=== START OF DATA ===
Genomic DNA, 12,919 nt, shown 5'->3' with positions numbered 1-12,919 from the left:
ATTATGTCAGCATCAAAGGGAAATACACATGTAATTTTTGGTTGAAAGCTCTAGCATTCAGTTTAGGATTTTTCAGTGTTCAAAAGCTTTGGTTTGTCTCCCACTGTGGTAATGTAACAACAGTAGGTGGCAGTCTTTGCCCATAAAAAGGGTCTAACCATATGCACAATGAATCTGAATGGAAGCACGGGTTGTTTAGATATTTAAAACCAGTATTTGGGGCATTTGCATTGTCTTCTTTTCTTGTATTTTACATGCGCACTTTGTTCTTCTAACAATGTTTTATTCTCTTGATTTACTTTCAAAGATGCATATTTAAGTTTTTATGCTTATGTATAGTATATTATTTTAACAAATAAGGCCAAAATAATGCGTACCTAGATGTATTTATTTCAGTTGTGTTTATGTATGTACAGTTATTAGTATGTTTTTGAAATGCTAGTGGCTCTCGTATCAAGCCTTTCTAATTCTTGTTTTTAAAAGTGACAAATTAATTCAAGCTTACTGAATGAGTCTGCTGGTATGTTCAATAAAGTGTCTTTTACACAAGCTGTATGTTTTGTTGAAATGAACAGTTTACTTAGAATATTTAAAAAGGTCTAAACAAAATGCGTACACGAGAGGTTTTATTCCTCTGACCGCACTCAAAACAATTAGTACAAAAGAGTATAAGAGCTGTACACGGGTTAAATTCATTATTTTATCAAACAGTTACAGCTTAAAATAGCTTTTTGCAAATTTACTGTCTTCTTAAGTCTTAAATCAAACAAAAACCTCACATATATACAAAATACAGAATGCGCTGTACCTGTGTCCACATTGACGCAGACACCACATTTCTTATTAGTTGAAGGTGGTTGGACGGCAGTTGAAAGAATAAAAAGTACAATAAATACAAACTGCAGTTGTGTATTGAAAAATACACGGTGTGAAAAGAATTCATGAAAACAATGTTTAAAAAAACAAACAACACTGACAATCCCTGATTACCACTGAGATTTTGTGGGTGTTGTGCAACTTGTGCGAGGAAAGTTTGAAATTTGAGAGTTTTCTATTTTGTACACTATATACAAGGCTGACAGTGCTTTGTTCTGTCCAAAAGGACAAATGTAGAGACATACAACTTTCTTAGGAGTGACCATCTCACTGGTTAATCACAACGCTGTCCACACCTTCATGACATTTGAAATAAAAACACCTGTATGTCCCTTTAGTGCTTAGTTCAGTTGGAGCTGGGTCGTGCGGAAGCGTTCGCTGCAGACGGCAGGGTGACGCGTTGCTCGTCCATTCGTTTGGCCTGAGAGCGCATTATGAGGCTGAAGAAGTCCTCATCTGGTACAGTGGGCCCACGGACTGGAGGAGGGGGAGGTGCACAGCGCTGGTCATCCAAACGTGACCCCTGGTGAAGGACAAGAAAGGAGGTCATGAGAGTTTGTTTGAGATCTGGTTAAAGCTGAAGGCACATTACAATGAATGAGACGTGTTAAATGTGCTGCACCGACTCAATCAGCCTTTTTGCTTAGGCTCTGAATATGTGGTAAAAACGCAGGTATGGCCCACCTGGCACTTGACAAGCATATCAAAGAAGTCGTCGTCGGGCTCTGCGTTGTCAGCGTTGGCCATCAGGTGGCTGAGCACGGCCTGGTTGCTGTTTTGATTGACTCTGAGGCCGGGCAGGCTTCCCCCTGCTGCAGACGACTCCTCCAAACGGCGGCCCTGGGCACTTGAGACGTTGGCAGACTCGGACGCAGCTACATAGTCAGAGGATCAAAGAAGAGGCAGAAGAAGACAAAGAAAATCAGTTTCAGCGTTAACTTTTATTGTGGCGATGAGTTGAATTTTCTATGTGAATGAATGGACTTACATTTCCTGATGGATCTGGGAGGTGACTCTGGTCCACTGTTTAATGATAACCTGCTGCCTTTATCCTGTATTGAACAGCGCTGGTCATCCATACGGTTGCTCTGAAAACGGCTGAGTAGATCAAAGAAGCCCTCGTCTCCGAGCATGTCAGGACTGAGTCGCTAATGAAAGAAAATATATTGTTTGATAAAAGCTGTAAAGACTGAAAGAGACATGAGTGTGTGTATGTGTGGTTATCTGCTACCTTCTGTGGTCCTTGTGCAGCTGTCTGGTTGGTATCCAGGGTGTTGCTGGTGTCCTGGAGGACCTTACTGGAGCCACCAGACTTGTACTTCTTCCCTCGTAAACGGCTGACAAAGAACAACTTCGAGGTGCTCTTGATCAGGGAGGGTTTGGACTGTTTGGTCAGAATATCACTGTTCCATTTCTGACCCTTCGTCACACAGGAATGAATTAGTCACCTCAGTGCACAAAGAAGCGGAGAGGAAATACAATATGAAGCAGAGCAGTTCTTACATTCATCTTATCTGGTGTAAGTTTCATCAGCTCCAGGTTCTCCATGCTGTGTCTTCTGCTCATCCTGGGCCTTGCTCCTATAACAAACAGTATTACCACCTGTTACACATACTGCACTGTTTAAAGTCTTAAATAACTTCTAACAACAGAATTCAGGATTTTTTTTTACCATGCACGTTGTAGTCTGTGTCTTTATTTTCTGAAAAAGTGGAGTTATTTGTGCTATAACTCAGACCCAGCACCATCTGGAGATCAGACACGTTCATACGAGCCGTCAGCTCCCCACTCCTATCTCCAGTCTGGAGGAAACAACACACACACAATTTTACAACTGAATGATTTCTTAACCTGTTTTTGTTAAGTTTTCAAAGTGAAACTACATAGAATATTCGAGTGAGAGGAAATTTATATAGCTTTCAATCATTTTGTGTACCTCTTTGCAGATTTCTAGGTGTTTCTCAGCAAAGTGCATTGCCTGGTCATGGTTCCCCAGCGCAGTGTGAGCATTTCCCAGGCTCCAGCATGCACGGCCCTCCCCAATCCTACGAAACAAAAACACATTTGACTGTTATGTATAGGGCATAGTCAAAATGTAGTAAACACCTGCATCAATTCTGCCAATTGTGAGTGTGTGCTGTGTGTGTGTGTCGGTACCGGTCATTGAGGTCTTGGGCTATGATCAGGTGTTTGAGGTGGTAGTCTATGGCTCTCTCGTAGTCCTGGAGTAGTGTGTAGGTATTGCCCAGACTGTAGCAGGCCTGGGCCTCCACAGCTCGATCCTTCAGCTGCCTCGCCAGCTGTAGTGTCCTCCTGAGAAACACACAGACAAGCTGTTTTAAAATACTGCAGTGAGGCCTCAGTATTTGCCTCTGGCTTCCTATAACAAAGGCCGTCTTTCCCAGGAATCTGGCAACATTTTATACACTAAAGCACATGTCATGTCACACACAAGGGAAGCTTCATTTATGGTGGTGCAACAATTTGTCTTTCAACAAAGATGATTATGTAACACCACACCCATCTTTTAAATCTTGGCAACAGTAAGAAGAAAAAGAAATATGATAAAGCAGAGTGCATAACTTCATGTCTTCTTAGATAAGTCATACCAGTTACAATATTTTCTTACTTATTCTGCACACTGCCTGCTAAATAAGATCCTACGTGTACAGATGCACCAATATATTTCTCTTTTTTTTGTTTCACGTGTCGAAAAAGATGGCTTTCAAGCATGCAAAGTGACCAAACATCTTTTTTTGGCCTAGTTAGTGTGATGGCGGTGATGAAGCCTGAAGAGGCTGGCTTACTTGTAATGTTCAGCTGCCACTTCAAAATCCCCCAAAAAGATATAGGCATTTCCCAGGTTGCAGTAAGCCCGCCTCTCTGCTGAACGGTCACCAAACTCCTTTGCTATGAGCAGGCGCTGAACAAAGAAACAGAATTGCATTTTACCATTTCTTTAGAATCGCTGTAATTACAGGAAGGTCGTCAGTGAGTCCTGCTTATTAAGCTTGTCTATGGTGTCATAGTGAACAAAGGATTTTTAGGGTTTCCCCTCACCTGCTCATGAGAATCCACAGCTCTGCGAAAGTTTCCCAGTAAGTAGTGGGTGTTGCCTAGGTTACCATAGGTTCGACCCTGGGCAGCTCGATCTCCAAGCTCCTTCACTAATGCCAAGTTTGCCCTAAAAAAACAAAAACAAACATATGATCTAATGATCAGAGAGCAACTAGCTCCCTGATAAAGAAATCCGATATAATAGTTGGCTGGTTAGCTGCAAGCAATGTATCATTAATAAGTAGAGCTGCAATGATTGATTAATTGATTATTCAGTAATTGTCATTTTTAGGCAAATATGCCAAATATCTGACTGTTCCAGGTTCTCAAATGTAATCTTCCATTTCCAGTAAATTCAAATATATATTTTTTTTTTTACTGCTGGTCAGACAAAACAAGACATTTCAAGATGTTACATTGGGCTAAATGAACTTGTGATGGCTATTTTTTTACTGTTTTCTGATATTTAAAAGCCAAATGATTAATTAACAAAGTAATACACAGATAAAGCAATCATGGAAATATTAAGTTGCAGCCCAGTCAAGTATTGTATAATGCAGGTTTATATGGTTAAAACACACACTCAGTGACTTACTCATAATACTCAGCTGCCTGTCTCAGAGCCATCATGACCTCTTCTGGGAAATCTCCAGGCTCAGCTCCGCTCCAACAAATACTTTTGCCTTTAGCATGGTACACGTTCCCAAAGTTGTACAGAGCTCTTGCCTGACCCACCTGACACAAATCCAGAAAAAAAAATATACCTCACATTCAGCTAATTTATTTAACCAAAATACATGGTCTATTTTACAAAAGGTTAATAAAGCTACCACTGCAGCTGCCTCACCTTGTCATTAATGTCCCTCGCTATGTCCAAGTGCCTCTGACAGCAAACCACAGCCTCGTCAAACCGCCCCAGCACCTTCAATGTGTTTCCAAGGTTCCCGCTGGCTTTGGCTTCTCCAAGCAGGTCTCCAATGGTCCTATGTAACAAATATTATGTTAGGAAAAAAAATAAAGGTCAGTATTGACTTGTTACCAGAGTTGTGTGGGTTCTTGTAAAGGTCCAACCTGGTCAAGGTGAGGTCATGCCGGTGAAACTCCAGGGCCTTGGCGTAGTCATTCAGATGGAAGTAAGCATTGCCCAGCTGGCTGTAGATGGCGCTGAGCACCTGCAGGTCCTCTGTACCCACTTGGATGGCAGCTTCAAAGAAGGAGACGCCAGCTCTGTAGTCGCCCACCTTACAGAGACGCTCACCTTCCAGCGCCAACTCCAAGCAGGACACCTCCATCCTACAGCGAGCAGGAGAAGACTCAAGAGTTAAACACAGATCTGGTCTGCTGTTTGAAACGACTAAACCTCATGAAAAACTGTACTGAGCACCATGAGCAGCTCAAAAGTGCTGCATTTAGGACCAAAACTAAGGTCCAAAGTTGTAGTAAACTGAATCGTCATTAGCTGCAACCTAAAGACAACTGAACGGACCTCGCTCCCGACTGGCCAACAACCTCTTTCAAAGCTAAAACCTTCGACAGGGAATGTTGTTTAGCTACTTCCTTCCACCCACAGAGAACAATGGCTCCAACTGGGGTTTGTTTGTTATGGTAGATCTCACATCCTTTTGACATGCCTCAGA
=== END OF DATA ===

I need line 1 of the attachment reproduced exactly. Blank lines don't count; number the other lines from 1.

Genomic DNA, 12,919 nt, shown 5'->3' with positions numbered 1-12,919 from the left: